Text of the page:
how healthcare providers should think about data
data enables healthcare organizations to meet the consumer in the right place, at the right time, and in the right channel
What’s the deal with data
In a prior blog post, Andrew Sawyer, MPH, extolled the virtues of building a robust bridge between the CMO and the CIO. As those pylons begin to be poured… a new question arises… what data matters for these new engagement initiatives and how do health systems organize it?
Let’s start by dividing data into two major categories: transactional data and engagement data.
In most enterprise organizations, there is a vast amount of structured legacy transactional data that supports myriad activities — supply chain, finance, HR, etc. On the other end of the spectrum is less structured engagement data, which spans from basic customer demographic information to purchasing or usage preferences and advanced web behavior.
If we adjust our view to focus specifically on health systems — in addition to the above, they also have a vast amount of clinical and industry specific information regarding their patients, providers, and payers stored in the EMR and Claims applications. This data set squarely falls into the structured transactional category (albeit there may be some slight overlap, i.e. demographics). Despite this mass of information, health systems do not often have mechanisms to manage and organize engagement data; technologies like CRM, Marketing Automation, CDP, DMP, etc.
This point is foundational because in the modern digital era, we, as consumers, are accustomed to our retail, travel, e-commerce, and banking providers using engagement data to serve us better; creating a “persona” that amalgamates our preferences and behaviors. That persona is further used to serve us with information, communication, and content that is personalized and individually relevant. The manifestation of this can be as simple as seeing your city skyline when you log into your banking app, to being able to serve up specific program offers, like a mortgage discount, based on your usage of Zillow. This allows these organizations to meet the consumer in the right place, at the right time, and be extremely strategic in how they acquire new customers or market additional services.
Inarguably, this notion of abstraction and personalization is not yet in the working vocabulary of many health systems. Certainly many organizations are moving in this direction by beginning large digital transformations that include solutions to help house this “new” dataset. Nevertheless, this process goes far beyond buying the latest technologies and applications.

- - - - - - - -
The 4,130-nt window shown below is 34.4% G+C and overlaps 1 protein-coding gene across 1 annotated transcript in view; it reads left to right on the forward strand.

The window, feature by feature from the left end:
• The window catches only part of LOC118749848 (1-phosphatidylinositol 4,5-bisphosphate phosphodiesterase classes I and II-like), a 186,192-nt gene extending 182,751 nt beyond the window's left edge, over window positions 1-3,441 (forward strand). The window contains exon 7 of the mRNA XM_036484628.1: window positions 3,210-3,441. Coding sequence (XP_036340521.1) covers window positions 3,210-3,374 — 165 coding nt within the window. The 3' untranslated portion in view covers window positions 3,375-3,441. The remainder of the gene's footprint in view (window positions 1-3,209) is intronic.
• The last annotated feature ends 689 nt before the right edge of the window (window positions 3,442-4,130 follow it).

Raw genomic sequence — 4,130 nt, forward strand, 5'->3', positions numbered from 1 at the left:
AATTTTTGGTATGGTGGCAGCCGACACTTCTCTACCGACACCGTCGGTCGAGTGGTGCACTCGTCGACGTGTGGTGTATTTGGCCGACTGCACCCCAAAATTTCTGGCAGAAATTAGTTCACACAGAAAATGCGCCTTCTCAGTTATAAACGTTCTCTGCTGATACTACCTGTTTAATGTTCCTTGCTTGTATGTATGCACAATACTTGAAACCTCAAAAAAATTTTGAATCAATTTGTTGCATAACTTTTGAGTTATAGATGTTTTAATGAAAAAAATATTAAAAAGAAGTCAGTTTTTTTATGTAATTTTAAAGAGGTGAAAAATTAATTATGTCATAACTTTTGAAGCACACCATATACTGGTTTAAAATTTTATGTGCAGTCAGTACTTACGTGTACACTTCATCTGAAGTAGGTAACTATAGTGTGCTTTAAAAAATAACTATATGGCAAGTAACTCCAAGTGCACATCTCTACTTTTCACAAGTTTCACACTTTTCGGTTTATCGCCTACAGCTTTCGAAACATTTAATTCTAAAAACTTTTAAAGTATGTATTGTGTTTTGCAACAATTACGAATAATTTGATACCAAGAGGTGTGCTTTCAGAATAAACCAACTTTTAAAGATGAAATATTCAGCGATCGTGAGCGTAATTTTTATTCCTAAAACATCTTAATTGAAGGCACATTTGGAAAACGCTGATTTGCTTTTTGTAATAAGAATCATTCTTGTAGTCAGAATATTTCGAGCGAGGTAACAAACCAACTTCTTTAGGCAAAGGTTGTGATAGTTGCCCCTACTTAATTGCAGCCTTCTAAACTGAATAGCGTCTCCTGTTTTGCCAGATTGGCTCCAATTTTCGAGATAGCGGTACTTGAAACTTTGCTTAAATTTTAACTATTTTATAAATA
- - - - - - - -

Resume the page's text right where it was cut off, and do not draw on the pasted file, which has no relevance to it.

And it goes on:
With more data, comes more responsibility… and that responsibility begins with understanding how to organize and master said data.
How to start adjusting your expectations
Ever since there has been data, there has been a desire to put it all in one place (warehouse, lake, insert latest big data buzzword here). However, this methodology can create inefficiencies and introduce security vulnerabilities; more importantly, it is nearly impossible to keep that dataset clean and up-to-date. Imagine a single locked room full of file folders which are full of information for each individual, regardless of type; you can see that they may not be easy to keep straight in the long term as more and more files are added to each folder.
Now imagine individual locked file cabinets in that room that house information by type (demographics, preferences, past visits, etc.) and contain labeled folders for each individual. You can see how it would be much easier to find and collate the necessary data on a single entity, as needed, rather than having to get ALL the data on that entity and then filter out what is unnecessary. Fear not, as modern integration technologies allow enterprises to master data “in-place” and ensure data can be joined when needed for any number of use cases.
Ultimately, data organization, mastery, and mobility are paramount to create a successful transformation towards successfully adopting modern digital technologies. No matter how great the CRM or marketing platform is, it alone, cannot solve the complex issues with data or provide strategies to manage it over time. In fact, they can often introduce even more disparate and disorganized datasets.
For all these reasons, many of our conversations at Cured begin and end with data. We strongly believe that without an effective and long-term data management strategy, health systems (and others) who are just entering the digital engagement realm will not be successful.
You may be asking yourself: that seems ideal, but where do we start? We continually stress that the first step in this process is gaining an extremely intimate and deep understanding of the first party data (the EMR!) available to you… and without question that is you should begin.
There is much more to come on this topic over the coming months as we dive deeper into the data sphere and discuss successful methods we and our clients have used to deploy these strategies.